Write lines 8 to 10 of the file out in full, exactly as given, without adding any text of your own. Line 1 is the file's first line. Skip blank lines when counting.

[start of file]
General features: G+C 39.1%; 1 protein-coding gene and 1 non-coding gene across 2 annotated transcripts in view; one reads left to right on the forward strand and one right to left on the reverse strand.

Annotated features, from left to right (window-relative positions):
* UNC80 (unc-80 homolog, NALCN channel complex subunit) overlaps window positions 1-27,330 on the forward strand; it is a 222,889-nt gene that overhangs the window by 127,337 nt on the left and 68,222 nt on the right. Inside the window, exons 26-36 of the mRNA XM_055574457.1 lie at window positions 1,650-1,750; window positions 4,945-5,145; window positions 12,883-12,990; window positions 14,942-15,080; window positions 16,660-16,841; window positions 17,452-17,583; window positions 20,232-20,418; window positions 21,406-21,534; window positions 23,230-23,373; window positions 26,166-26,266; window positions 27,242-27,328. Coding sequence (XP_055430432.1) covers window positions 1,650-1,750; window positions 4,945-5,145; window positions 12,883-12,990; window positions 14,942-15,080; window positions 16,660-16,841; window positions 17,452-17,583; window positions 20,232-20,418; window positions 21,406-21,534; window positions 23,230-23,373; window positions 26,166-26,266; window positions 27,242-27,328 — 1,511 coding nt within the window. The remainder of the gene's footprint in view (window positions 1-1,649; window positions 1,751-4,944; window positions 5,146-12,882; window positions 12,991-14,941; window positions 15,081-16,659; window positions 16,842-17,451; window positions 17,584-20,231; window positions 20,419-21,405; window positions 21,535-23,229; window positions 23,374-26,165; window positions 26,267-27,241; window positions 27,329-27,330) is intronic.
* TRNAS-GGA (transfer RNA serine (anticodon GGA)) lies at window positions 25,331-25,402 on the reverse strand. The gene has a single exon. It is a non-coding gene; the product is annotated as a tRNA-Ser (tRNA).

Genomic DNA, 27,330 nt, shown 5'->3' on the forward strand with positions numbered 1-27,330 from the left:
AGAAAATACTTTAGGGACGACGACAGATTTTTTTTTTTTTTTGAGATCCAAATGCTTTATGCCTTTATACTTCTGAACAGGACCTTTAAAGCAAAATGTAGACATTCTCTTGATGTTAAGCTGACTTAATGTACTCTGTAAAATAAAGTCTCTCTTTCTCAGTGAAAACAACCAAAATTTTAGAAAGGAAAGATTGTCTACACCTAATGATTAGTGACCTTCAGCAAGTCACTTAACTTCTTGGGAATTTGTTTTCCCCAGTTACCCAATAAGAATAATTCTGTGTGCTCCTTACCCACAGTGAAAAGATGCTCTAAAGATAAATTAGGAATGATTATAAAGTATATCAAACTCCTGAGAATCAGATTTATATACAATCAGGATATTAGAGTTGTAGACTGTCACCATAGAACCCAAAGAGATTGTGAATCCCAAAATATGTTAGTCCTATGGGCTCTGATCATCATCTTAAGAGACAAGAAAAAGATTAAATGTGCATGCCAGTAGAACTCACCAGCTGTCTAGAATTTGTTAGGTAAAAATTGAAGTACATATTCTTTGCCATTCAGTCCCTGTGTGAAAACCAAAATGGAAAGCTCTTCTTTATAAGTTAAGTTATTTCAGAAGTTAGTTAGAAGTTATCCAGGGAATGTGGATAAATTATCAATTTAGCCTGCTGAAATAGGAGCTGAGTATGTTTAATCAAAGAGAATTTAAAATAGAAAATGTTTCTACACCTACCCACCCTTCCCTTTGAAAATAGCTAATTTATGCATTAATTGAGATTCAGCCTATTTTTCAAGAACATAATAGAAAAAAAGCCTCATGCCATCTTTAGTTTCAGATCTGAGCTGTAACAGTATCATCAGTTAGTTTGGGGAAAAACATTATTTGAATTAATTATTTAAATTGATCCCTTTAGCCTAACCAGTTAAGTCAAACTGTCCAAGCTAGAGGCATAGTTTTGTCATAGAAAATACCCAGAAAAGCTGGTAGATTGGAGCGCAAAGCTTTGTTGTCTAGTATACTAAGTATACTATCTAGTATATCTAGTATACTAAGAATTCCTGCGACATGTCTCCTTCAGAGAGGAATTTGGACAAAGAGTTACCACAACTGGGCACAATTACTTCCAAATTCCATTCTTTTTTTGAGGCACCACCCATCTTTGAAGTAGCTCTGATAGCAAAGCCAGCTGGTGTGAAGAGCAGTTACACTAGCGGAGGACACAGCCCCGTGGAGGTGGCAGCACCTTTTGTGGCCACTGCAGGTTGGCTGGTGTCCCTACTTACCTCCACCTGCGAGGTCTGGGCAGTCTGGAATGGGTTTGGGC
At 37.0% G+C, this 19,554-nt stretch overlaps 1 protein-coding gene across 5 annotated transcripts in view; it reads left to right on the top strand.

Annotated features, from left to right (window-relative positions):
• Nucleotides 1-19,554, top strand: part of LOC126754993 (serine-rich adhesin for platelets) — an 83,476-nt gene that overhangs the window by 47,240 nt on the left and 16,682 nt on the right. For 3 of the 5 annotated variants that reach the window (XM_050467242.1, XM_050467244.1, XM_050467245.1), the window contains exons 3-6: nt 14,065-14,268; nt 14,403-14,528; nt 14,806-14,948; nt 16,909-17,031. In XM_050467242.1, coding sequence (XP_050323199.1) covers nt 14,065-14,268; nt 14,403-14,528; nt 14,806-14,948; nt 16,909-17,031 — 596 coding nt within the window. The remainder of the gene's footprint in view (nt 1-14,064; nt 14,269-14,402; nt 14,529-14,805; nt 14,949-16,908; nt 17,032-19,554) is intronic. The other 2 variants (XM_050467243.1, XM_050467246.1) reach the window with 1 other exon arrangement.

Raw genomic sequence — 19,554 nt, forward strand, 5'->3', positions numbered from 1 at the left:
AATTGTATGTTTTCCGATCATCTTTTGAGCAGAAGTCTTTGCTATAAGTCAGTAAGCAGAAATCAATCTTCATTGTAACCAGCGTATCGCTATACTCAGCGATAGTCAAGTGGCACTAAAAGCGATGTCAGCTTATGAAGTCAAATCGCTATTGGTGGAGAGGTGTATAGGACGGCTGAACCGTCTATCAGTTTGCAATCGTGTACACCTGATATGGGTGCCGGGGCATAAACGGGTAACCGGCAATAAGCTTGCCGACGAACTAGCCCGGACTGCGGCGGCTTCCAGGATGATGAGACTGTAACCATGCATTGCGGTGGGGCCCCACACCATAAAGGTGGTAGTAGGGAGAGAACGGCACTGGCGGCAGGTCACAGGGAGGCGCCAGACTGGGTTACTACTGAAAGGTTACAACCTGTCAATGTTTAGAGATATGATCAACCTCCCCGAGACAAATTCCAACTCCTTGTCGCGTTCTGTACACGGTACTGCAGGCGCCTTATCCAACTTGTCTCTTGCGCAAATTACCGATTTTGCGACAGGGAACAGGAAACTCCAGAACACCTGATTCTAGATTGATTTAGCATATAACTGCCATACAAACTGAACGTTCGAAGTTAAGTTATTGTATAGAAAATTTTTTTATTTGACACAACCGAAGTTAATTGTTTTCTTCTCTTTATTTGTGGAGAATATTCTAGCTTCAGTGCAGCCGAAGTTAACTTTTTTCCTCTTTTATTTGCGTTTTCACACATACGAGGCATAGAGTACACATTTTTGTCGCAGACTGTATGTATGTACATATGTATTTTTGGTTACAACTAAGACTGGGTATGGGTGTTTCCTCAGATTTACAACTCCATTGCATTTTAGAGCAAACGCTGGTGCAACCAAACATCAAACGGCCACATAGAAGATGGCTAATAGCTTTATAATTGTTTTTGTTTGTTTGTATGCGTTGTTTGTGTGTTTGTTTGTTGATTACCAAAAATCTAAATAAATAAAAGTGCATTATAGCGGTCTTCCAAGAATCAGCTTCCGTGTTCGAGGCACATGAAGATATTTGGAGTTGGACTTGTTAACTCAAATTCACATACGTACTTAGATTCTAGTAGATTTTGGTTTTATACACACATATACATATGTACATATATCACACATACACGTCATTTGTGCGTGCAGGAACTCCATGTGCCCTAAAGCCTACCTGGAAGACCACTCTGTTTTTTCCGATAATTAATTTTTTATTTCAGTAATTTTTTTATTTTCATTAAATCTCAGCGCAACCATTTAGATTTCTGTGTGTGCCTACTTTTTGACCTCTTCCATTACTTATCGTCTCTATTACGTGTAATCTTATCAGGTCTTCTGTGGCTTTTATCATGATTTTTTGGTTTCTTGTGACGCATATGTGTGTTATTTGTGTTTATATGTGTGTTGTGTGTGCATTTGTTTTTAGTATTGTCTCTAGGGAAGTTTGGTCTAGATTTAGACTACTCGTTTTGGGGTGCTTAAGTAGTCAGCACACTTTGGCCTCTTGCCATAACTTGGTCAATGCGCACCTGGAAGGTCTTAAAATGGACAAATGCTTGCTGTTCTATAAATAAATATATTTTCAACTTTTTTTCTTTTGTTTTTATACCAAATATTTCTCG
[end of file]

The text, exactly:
Annotated features, from left to right (window-relative positions):
• Nucleotides 1-19,554, top strand: part of LOC126754993 (serine-rich adhesin for platelets) — an 83,476-nt gene that overhangs the window by 47,240 nt on the left and 16,682 nt on the right. For 3 of the 5 annotated variants that reach the window (XM_050467242.1, XM_050467244.1, XM_050467245.1), the window contains exons 3-6: nt 14,065-14,268; nt 14,403-14,528; nt 14,806-14,948; nt 16,909-17,031. In XM_050467242.1, coding sequence (XP_050323199.1) covers nt 14,065-14,268; nt 14,403-14,528; nt 14,806-14,948; nt 16,909-17,031 — 596 coding nt within the window. The remainder of the gene's footprint in view (nt 1-14,064; nt 14,269-14,402; nt 14,529-14,805; nt 14,949-16,908; nt 17,032-19,554) is intronic. The other 2 variants (XM_050467243.1, XM_050467246.1) reach the window with 1 other exon arrangement.

Raw genomic sequence — 19,554 nt, forward strand, 5'->3', positions numbered from 1 at the left: